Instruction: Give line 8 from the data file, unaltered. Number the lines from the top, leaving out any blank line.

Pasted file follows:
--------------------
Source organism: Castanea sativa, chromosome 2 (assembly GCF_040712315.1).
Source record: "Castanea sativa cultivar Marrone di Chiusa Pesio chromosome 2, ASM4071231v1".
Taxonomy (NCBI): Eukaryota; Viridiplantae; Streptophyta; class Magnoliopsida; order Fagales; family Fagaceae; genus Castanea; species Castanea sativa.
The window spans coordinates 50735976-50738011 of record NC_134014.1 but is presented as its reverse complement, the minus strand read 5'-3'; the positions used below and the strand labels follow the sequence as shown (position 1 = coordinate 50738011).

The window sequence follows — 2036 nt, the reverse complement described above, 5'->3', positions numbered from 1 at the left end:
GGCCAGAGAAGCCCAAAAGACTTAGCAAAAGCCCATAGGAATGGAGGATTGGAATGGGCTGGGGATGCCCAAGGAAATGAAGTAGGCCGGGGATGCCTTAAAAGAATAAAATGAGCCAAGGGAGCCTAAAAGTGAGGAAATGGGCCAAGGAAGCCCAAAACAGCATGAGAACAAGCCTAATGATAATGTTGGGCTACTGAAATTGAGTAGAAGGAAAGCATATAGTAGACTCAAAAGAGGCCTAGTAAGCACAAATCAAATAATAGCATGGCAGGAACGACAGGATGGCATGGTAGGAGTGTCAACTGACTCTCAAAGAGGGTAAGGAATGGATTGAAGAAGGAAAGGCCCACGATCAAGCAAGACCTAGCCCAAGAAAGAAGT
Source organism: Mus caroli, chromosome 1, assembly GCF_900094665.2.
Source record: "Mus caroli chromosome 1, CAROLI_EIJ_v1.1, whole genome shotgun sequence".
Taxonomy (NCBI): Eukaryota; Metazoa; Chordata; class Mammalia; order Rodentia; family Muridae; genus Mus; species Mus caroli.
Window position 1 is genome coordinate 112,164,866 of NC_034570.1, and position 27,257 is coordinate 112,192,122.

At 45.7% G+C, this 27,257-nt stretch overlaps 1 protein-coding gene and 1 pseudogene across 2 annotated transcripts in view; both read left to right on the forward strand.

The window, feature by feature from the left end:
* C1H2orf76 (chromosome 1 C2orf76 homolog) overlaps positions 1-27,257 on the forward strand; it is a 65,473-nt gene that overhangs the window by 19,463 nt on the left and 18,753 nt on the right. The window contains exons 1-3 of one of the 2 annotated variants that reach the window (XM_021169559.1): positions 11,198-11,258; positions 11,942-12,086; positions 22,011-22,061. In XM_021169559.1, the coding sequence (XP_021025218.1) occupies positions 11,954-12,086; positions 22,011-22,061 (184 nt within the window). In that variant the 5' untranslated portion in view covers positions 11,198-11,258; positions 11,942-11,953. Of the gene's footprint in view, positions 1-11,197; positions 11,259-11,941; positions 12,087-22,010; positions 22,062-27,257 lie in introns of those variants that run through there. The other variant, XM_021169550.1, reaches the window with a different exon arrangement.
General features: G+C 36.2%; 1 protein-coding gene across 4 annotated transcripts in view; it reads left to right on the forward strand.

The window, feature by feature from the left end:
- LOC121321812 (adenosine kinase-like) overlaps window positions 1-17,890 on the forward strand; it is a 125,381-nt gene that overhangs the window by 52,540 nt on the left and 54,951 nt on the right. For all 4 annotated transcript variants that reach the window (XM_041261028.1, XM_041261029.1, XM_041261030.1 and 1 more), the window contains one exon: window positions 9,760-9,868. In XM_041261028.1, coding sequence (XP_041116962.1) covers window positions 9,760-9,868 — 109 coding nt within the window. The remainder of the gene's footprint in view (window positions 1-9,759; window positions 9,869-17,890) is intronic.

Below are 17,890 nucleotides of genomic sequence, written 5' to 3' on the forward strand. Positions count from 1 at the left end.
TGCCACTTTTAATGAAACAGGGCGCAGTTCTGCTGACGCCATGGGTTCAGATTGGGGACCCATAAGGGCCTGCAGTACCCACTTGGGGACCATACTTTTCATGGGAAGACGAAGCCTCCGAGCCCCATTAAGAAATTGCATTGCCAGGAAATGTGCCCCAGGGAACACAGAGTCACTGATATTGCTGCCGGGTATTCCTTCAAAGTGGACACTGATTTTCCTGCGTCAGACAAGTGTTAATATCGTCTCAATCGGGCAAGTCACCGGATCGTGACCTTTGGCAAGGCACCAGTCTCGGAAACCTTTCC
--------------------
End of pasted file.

Source record: "Mus caroli chromosome 1, CAROLI_EIJ_v1.1, whole genome shotgun sequence".